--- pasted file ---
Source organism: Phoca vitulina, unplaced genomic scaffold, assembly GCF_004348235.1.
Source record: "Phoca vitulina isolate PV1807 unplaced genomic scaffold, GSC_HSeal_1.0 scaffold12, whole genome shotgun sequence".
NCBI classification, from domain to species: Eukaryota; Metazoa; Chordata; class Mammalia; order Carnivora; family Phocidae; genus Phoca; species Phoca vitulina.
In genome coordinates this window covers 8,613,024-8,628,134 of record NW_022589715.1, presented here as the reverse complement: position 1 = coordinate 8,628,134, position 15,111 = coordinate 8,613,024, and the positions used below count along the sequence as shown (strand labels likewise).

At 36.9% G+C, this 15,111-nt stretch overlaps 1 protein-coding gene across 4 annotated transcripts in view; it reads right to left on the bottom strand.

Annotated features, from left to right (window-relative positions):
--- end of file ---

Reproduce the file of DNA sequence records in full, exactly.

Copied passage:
Source organism: Phoca vitulina, unplaced genomic scaffold, assembly GCF_004348235.1.
Source record: "Phoca vitulina isolate PV1807 unplaced genomic scaffold, GSC_HSeal_1.0 scaffold12, whole genome shotgun sequence".
NCBI classification, from domain to species: Eukaryota; Metazoa; Chordata; class Mammalia; order Carnivora; family Phocidae; genus Phoca; species Phoca vitulina.
In genome coordinates this window covers 8,613,024-8,628,134 of record NW_022589715.1, presented here as the reverse complement: position 1 = coordinate 8,628,134, position 15,111 = coordinate 8,613,024, and the positions used below count along the sequence as shown (strand labels likewise).

At 36.9% G+C, this 15,111-nt stretch overlaps 1 protein-coding gene across 4 annotated transcripts in view; it reads right to left on the bottom strand.

Annotated features, from left to right (window-relative positions):